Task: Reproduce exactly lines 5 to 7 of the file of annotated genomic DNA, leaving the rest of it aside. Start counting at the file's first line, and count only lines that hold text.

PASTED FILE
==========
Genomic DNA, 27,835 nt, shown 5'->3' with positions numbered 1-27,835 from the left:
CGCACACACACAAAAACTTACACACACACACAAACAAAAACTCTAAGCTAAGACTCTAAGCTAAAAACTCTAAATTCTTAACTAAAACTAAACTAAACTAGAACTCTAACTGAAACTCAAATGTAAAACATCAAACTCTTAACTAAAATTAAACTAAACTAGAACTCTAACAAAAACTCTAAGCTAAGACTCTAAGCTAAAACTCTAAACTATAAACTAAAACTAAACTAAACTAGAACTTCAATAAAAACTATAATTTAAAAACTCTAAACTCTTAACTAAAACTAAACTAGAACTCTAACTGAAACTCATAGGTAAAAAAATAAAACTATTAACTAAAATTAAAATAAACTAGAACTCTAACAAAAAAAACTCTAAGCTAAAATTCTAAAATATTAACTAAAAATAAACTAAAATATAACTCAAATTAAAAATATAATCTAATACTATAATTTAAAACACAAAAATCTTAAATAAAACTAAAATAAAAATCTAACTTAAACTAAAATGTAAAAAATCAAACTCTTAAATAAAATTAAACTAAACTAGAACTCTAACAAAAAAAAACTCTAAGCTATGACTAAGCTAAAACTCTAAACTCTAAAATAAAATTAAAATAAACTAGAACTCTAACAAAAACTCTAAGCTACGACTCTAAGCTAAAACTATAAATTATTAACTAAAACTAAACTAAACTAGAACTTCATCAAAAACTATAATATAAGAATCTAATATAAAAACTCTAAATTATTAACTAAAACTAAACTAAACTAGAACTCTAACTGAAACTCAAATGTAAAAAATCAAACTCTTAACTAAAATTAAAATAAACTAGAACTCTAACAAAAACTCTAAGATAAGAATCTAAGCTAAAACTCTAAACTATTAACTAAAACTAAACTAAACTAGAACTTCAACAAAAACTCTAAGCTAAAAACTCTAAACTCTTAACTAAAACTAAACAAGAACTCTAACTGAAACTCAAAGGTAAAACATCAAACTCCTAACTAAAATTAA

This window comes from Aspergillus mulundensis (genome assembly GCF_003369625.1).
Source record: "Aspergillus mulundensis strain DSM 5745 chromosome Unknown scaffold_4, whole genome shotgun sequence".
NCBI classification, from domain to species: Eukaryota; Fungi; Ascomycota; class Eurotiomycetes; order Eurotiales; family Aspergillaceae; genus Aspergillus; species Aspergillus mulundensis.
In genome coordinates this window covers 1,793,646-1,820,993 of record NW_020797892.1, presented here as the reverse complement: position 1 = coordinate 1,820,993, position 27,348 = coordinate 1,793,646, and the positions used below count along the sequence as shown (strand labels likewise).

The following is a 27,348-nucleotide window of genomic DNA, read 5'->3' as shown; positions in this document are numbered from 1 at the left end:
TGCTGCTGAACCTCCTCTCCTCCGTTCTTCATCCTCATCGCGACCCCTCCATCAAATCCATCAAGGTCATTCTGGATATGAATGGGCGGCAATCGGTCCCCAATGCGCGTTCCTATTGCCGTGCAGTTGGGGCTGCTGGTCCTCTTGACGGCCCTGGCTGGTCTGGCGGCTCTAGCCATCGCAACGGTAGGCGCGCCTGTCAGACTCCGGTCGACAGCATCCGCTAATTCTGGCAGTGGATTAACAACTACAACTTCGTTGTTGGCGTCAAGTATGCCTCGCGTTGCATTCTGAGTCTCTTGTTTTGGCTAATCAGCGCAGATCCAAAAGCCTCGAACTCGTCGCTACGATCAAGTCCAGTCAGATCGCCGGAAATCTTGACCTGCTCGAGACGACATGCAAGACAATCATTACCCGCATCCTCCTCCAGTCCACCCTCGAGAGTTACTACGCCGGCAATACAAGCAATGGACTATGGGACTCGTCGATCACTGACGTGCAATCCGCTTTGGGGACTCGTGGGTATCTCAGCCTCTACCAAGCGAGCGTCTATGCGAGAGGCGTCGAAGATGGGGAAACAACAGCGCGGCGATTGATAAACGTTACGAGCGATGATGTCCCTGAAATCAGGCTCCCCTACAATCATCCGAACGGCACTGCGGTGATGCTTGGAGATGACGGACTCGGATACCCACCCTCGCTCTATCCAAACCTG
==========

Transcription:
NCBI classification, from domain to species: Eukaryota; Fungi; Ascomycota; class Eurotiomycetes; order Eurotiales; family Aspergillaceae; genus Aspergillus; species Aspergillus mulundensis.
In genome coordinates this window covers 1,793,646-1,820,993 of record NW_020797892.1, presented here as the reverse complement: position 1 = coordinate 1,820,993, position 27,348 = coordinate 1,793,646, and the positions used below count along the sequence as shown (strand labels likewise).

The following is a 27,348-nucleotide window of genomic DNA, read 5'->3' as shown; positions in this document are numbered from 1 at the left end: